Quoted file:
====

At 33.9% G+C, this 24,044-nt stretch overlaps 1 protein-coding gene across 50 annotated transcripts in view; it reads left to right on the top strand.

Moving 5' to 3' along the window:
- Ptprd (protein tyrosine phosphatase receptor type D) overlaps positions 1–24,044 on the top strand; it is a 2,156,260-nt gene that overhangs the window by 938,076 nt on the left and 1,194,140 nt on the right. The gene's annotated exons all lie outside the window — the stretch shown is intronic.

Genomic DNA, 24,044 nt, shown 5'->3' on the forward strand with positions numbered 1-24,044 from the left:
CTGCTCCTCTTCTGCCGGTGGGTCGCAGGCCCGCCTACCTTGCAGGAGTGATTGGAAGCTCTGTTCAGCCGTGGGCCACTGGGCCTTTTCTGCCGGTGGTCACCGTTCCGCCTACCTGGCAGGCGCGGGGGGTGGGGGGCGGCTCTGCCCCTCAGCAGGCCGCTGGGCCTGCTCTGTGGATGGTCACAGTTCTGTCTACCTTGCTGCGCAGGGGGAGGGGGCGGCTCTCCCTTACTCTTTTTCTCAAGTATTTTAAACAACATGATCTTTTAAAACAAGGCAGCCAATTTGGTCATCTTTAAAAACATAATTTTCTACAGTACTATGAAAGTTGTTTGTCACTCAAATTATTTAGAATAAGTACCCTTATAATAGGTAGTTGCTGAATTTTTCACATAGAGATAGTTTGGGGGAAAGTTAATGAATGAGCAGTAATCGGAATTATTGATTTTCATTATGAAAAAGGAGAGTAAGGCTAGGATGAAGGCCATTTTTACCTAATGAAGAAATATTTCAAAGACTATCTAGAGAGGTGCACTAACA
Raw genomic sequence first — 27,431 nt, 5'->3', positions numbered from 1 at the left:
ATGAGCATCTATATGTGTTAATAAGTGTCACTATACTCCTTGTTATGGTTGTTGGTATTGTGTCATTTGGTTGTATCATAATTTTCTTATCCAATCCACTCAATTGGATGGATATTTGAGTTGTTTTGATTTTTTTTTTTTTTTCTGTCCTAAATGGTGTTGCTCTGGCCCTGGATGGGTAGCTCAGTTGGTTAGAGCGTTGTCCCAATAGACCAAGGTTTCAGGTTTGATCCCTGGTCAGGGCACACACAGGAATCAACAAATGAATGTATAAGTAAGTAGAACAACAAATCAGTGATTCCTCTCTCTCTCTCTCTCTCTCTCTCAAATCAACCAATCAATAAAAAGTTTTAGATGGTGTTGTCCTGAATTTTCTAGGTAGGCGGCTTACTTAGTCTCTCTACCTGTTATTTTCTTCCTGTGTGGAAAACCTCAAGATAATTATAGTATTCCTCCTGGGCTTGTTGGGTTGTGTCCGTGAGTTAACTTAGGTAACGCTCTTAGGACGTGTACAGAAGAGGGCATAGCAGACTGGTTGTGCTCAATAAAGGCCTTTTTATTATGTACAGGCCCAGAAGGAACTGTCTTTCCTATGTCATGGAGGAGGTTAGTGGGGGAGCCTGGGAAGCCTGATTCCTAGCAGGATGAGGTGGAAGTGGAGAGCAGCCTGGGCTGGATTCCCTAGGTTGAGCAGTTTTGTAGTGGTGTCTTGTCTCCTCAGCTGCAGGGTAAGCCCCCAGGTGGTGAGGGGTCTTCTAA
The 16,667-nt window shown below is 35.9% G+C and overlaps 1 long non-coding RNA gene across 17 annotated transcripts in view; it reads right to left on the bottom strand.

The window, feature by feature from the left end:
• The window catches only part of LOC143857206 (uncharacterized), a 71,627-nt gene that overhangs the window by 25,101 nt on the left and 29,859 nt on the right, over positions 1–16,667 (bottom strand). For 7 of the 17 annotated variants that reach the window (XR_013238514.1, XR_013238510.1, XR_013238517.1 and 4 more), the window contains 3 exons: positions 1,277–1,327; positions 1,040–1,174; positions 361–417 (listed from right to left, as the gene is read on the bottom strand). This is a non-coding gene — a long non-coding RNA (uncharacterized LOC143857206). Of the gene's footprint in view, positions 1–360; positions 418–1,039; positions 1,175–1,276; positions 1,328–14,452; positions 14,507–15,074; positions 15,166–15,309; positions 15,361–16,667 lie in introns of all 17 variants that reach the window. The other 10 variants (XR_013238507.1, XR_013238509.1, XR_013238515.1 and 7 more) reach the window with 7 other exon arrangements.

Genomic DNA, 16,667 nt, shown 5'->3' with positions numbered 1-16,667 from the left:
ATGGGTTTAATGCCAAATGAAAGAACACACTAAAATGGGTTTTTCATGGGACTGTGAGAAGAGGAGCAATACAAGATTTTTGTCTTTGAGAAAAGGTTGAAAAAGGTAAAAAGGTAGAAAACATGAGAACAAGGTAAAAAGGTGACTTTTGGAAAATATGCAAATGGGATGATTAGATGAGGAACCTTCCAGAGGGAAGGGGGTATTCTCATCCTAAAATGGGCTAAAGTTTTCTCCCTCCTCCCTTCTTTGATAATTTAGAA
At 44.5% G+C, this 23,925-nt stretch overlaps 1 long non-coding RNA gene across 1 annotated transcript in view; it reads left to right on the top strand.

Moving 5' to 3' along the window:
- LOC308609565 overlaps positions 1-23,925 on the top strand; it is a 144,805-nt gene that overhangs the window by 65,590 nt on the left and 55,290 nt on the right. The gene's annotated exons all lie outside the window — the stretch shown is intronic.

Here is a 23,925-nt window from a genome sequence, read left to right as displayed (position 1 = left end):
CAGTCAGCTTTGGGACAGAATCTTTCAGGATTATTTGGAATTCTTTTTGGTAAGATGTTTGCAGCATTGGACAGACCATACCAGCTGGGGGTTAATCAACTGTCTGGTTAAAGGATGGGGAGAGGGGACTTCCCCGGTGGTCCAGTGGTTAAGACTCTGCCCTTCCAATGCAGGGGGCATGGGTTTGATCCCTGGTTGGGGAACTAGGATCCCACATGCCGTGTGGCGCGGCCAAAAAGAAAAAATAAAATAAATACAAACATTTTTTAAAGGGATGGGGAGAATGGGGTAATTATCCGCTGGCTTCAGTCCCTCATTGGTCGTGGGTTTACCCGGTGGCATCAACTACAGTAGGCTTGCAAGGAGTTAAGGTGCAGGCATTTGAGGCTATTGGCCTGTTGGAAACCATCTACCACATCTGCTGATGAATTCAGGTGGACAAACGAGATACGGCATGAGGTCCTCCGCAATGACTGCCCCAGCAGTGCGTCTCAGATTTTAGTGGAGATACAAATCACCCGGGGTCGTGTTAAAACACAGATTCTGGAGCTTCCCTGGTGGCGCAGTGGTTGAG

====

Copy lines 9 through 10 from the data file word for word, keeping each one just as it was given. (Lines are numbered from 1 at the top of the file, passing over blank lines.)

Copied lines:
The window, feature by feature from the left end:
• The window catches only part of LOC143857206 (uncharacterized), a 71,627-nt gene that overhangs the window by 25,101 nt on the left and 29,859 nt on the right, over positions 1–16,667 (bottom strand). For 7 of the 17 annotated variants that reach the window (XR_013238514.1, XR_013238510.1, XR_013238517.1 and 4 more), the window contains 3 exons: positions 1,277–1,327; positions 1,040–1,174; positions 361–417 (listed from right to left, as the gene is read on the bottom strand). This is a non-coding gene — a long non-coding RNA (uncharacterized LOC143857206). Of the gene's footprint in view, positions 1–360; positions 418–1,039; positions 1,175–1,276; positions 1,328–14,452; positions 14,507–15,074; positions 15,166–15,309; positions 15,361–16,667 lie in introns of all 17 variants that reach the window. The other 10 variants (XR_013238507.1, XR_013238509.1, XR_013238515.1 and 7 more) reach the window with 7 other exon arrangements.